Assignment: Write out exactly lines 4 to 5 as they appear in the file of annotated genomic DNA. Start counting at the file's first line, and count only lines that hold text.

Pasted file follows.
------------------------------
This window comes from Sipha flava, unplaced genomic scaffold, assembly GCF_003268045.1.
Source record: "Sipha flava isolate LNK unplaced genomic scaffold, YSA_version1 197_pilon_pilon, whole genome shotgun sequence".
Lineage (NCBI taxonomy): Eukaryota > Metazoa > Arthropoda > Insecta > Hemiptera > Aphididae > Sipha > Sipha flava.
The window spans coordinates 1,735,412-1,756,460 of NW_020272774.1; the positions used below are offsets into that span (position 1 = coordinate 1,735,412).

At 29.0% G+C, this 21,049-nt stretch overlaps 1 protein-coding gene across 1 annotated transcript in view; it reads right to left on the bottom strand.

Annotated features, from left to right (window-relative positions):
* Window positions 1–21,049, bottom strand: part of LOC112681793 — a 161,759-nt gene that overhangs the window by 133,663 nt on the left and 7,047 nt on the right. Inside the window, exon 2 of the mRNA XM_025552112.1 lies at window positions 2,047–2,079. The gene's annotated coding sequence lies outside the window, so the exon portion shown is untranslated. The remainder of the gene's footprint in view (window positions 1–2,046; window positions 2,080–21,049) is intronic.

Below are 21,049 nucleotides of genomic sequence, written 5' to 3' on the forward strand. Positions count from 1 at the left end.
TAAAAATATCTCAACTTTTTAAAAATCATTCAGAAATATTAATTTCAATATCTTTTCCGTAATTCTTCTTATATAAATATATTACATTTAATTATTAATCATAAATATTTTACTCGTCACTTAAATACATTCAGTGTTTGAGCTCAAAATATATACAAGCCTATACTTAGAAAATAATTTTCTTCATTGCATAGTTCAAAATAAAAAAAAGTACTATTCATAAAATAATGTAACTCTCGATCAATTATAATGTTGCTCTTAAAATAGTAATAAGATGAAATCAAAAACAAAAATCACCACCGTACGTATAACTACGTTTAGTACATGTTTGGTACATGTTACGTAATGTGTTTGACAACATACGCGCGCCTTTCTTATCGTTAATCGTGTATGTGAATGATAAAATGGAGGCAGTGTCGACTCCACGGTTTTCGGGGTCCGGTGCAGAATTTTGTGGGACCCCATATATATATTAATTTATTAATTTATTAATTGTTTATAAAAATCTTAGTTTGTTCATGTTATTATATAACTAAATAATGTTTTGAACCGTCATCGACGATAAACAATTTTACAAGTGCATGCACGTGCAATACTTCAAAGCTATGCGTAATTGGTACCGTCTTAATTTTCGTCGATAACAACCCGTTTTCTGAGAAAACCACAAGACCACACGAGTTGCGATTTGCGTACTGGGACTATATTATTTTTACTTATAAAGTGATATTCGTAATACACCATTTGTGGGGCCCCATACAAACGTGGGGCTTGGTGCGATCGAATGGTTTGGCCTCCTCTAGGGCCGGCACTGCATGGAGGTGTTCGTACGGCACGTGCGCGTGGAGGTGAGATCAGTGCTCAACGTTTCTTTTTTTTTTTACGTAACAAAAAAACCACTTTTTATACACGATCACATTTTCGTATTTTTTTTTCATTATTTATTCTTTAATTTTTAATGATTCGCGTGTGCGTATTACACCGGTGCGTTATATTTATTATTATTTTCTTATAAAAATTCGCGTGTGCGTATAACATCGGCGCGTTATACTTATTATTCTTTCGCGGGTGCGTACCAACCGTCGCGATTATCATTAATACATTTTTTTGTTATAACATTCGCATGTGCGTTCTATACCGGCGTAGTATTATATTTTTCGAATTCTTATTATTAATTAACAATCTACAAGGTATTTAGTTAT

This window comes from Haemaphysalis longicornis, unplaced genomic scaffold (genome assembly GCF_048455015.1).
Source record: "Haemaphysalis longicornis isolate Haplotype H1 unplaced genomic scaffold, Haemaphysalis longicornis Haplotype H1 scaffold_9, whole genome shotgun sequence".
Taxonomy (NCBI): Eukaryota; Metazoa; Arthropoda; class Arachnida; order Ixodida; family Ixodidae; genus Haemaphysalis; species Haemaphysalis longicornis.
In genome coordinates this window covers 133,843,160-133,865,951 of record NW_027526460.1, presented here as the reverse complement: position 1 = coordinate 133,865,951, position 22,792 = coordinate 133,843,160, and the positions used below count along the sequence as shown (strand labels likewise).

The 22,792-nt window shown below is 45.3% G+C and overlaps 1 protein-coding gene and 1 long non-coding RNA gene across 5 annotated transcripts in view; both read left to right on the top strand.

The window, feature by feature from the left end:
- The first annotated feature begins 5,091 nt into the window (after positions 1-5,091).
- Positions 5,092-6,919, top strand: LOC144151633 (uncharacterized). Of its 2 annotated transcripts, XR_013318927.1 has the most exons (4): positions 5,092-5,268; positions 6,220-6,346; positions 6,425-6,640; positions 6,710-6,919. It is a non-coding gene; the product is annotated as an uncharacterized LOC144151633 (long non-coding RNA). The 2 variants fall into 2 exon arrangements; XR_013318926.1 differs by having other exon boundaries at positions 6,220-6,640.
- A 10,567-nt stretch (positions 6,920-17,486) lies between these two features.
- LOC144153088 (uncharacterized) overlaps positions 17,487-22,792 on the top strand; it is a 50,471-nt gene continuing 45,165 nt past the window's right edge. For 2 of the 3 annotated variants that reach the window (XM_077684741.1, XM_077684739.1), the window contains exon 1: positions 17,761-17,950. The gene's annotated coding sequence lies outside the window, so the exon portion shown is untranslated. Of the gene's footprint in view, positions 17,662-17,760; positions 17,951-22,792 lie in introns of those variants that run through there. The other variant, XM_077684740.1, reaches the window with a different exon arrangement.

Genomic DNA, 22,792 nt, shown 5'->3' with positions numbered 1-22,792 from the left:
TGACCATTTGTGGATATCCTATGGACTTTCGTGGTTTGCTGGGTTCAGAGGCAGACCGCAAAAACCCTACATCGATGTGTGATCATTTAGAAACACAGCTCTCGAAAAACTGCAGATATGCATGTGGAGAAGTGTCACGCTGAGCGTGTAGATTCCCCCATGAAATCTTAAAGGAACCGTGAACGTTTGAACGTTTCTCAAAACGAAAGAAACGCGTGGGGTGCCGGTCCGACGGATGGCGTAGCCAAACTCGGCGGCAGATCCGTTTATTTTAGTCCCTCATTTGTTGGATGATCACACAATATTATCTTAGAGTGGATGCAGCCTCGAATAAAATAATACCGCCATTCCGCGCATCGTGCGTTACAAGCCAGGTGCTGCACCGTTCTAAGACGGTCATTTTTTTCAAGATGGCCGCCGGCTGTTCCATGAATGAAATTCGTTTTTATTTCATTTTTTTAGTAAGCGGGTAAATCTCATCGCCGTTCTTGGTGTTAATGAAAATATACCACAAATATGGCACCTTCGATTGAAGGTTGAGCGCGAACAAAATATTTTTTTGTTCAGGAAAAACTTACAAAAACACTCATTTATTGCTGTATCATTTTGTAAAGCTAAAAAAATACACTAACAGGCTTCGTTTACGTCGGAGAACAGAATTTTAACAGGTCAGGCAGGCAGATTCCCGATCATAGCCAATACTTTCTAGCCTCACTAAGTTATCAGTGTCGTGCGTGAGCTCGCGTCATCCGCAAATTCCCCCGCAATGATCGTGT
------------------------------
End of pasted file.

The window spans coordinates 1,735,412-1,756,460 of NW_020272774.1; the positions used below are offsets into that span (position 1 = coordinate 1,735,412).

At 29.0% G+C, this 21,049-nt stretch overlaps 1 protein-coding gene across 1 annotated transcript in view; it reads right to left on the bottom strand.